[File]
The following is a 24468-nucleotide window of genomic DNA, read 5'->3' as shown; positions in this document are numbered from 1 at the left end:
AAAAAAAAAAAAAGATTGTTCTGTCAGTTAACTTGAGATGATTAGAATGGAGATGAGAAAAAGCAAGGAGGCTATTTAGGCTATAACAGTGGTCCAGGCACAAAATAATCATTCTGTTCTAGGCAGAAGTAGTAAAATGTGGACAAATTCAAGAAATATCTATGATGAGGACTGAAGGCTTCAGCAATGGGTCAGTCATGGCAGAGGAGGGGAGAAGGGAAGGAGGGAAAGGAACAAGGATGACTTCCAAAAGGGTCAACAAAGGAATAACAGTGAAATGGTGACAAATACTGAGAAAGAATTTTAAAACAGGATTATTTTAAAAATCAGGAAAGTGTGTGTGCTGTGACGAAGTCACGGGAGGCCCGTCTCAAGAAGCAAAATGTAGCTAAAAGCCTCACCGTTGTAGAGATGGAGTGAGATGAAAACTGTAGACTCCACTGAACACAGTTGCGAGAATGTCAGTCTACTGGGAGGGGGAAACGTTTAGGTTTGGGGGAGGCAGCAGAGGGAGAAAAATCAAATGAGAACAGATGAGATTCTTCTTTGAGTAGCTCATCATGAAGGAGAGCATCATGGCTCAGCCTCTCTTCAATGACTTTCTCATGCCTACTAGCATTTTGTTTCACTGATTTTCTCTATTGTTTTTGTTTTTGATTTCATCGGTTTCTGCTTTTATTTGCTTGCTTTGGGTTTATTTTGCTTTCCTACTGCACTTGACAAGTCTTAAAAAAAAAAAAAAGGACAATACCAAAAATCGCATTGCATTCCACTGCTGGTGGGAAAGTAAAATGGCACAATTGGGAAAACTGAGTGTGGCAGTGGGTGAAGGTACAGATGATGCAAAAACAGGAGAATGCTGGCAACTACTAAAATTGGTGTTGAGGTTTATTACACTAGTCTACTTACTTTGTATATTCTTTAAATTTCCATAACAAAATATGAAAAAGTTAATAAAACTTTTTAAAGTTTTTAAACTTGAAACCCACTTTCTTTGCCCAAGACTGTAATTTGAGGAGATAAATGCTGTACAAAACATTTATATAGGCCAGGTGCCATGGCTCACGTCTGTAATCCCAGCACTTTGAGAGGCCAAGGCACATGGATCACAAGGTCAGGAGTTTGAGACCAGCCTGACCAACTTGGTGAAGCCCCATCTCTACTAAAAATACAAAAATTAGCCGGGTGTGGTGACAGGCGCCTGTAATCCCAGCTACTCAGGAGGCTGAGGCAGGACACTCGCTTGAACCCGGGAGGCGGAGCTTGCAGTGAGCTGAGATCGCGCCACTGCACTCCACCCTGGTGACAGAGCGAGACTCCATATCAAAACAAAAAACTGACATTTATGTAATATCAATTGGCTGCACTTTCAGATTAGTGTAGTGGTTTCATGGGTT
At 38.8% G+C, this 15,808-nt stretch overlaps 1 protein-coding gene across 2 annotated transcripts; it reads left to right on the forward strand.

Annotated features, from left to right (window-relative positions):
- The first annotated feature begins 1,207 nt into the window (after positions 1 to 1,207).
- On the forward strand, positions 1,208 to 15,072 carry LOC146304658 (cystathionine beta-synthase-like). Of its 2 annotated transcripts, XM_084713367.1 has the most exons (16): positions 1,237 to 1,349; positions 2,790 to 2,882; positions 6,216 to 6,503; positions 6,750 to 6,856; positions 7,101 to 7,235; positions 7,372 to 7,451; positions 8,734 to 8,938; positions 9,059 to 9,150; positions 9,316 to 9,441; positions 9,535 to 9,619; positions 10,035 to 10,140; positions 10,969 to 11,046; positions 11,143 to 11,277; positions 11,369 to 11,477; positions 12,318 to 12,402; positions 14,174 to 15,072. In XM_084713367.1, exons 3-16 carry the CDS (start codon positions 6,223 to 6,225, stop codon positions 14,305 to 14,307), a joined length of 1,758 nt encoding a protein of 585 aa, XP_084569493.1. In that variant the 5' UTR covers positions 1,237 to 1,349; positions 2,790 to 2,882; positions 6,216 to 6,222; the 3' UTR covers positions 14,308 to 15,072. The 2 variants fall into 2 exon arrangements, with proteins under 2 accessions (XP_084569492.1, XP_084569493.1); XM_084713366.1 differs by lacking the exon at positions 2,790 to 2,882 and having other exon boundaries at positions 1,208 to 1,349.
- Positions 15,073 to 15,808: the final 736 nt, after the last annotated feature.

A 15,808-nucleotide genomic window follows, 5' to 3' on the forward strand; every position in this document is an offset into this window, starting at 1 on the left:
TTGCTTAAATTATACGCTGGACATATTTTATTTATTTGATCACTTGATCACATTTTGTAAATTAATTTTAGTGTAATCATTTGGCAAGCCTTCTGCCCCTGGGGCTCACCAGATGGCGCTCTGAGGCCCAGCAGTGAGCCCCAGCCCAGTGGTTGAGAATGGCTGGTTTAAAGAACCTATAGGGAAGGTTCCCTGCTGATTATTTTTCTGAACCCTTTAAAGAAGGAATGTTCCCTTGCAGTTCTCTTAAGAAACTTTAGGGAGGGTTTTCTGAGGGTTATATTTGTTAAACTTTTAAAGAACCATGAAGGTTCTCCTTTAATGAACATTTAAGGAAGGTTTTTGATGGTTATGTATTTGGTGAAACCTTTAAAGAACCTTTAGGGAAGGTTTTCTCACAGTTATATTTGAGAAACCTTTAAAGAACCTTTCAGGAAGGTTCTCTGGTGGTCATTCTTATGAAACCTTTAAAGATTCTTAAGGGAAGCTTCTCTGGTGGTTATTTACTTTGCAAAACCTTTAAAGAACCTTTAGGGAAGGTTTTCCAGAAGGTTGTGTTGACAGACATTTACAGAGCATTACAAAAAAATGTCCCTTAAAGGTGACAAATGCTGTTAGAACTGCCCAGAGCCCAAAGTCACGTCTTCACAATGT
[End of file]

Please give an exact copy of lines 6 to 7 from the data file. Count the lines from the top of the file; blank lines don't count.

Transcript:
- On the forward strand, positions 1,208 to 15,072 carry LOC146304658 (cystathionine beta-synthase-like). Of its 2 annotated transcripts, XM_084713367.1 has the most exons (16): positions 1,237 to 1,349; positions 2,790 to 2,882; positions 6,216 to 6,503; positions 6,750 to 6,856; positions 7,101 to 7,235; positions 7,372 to 7,451; positions 8,734 to 8,938; positions 9,059 to 9,150; positions 9,316 to 9,441; positions 9,535 to 9,619; positions 10,035 to 10,140; positions 10,969 to 11,046; positions 11,143 to 11,277; positions 11,369 to 11,477; positions 12,318 to 12,402; positions 14,174 to 15,072. In XM_084713367.1, exons 3-16 carry the CDS (start codon positions 6,223 to 6,225, stop codon positions 14,305 to 14,307), a joined length of 1,758 nt encoding a protein of 585 aa, XP_084569493.1. In that variant the 5' UTR covers positions 1,237 to 1,349; positions 2,790 to 2,882; positions 6,216 to 6,222; the 3' UTR covers positions 14,308 to 15,072. The 2 variants fall into 2 exon arrangements, with proteins under 2 accessions (XP_084569492.1, XP_084569493.1); XM_084713366.1 differs by lacking the exon at positions 2,790 to 2,882 and having other exon boundaries at positions 1,208 to 1,349.
- Positions 15,073 to 15,808: the final 736 nt, after the last annotated feature.